If we were to step back and look at the data, what we are seeing is data that points to a continued slowdown with some bright spots. Granted those bright spots are also somewhat mixed and there are reasons to be concerned over the sustainability of those bright spots. Is it any wonder then that the CNN Money Fear & Greed Index has been firmly in “Extreme Fear” for the last week? In a word, no.
During periods of Extreme Fear, the jittery market is bound to overreact. Add in the fact that we are in one of the seasonally slowest times of the year for trading volumes means market reactions will be even more extreme one way or another. The danger for investors is to get caught up in the turbulence, and it can be rather easy to do, especially if one is looking to pile onto a money-making trade, be it a long or short one. This makes headline-grabbing, bold assertions increasingly digestible, like the one from hedge fund hired-gun Harry Markopolos on General Electric (GE) or rumor–mongering like the recent one that drove the recent pop in shares of Tesla Motors (TSLA).
Rumors and assertions are tricky things, and while some may turn out to be true, others may only have a whisper of truth, if any at all. In the case of Markopolos, he’s working with an unnamed hedge fund partner, and while it would be wrong to cast wide dispersion on the industry, the reality is it is hurting. In 2018, eVestment hedge fund performance data showed the overall hedge fund industry returned negative 5.08%. While the industry is in positive territory on a year-to-date basis this year, it still meaningfully lags the major market indexes.
The bottom line is that in a market environment that is teaming with uncertainty on several sides, it is even more important that investors continue to focus on the data rather than be led astray by rumors and conjecture. Whether it is digging into a company’s financial filings; cross referencing conference call transcripts across a company’s competitors, customers and suppliers; or wading deep into the economic data, now more than ever it is important to do the homework rather than simply piling onto an idea that could simply be one person talking his or her trade book. In our case, we’ll continue to assess and revisit the tailwinds that powers each of our investing themes each week through Thematic Signals and our Thematic Reading as well as our Thematic Signals podcast.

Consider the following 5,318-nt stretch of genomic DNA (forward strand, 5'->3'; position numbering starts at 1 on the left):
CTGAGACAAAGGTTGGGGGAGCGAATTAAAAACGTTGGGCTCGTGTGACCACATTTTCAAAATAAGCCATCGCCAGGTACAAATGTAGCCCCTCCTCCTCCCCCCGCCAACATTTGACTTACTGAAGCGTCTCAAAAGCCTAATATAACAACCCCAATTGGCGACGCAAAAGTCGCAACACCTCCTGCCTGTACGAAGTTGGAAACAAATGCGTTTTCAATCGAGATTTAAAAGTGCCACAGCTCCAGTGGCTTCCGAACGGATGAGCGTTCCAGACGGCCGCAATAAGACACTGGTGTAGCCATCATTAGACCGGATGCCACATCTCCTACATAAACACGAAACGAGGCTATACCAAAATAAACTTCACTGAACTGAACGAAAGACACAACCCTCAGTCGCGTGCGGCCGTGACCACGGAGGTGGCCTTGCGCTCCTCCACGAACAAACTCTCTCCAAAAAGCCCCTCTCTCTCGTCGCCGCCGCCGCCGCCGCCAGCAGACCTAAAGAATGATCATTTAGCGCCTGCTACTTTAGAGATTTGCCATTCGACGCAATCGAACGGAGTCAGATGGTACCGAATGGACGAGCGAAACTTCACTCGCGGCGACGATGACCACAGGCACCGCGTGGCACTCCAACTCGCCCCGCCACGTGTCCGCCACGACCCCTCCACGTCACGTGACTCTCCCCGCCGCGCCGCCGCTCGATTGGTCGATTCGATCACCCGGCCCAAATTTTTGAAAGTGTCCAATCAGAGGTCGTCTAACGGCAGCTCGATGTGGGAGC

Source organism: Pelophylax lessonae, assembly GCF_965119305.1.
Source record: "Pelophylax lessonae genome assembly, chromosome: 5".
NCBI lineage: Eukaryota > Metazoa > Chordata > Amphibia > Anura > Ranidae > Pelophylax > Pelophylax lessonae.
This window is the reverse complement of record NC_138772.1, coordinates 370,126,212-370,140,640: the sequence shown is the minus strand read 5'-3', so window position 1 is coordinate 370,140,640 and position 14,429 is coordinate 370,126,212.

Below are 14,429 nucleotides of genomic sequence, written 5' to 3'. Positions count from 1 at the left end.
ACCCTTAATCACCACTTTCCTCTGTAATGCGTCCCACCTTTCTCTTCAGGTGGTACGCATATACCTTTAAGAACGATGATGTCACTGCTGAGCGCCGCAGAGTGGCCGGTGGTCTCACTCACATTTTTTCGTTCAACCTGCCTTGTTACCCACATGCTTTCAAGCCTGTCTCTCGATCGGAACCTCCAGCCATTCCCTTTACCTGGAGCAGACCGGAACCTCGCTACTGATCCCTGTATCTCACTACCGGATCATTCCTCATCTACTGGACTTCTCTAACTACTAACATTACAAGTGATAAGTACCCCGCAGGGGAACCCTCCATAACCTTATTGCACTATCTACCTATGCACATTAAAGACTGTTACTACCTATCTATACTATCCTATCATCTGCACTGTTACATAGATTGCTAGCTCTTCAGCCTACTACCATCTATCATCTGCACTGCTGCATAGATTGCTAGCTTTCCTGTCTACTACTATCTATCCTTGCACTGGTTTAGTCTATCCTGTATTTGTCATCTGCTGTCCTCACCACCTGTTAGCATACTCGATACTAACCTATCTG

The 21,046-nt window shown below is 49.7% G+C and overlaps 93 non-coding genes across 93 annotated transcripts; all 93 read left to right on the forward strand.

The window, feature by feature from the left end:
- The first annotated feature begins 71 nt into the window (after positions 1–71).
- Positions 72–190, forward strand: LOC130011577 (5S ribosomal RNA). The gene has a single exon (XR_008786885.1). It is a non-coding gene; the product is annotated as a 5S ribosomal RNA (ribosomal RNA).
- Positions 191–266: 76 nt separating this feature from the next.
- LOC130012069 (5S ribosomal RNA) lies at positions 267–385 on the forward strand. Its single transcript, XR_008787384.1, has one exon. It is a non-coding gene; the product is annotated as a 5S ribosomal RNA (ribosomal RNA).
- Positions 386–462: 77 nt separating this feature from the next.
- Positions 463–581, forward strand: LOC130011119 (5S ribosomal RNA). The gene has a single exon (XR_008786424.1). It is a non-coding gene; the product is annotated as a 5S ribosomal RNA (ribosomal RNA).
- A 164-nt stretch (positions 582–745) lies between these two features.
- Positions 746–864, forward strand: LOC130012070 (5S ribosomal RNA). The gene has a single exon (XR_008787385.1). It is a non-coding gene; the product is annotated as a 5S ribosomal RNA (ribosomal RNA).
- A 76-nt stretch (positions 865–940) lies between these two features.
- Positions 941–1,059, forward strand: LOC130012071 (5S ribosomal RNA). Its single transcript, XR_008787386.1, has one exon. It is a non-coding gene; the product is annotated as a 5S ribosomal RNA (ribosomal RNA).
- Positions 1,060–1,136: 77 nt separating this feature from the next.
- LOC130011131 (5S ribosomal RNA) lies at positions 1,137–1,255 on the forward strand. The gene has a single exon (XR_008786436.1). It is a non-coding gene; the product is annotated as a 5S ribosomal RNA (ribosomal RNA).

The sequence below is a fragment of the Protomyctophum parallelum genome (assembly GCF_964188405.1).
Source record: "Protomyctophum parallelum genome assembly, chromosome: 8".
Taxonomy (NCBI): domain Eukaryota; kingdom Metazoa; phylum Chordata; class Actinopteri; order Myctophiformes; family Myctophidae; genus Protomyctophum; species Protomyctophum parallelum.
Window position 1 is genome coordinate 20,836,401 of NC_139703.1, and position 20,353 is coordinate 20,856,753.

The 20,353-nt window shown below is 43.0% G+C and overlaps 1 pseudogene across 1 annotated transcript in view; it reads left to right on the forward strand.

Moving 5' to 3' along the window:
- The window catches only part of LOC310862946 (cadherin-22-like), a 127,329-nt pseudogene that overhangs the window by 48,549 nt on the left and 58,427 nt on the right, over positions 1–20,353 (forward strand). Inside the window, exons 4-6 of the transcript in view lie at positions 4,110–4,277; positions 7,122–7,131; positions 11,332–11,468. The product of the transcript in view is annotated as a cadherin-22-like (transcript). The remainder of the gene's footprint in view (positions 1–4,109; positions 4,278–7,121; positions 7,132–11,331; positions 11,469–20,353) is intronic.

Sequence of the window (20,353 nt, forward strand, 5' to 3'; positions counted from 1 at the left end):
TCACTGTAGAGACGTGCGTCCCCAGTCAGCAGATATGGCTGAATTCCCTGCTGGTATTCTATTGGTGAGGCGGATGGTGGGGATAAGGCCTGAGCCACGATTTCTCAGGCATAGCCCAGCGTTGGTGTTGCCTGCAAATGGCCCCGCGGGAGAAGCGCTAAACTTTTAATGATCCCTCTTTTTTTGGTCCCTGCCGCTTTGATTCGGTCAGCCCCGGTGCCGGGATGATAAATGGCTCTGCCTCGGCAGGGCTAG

Along the way, we may find something that helps put some of those potentially over-the- top assertions into perspective. One such example is found in the work by Bronte Capital that took Markopolos’ assertion that GE’s industrial margins near 15% are “too good to be true” to task by comparing them with similar margins at Honeywell (HON), Emerson Electric (EMR) and others. Once again, digging into the data adds that layer of context and perspective that is both helpful and insightful to investors.
In my experience, making a trade without doing the homework first and getting conviction on the thesis rarely yields the hopium expected. If the homework checks out, it offers confidence and conviction in the position. Periodically checking the data to determine if that thesis remains on track can either keep one’s conviction running high or alert to a potential issue. Not doing the homework leaves one vulnerable to a change they might not even known was coming.
Trade remains the focus on the stock market
As we approached the end of last week, the stock market was poised to move higher week over week, but as we saw it finished up on a very different note given all of Friday’s news. That news spanned from China threatening countermeasures on tariffs set to be instilled on Sept. 1, to the Fed being ready to extend the current recovery even though it remains upbeat about the domestic economy, to President Trump “ordering” U.S. companies to look for “alternative to China” and then raising tariffs on China after the market close.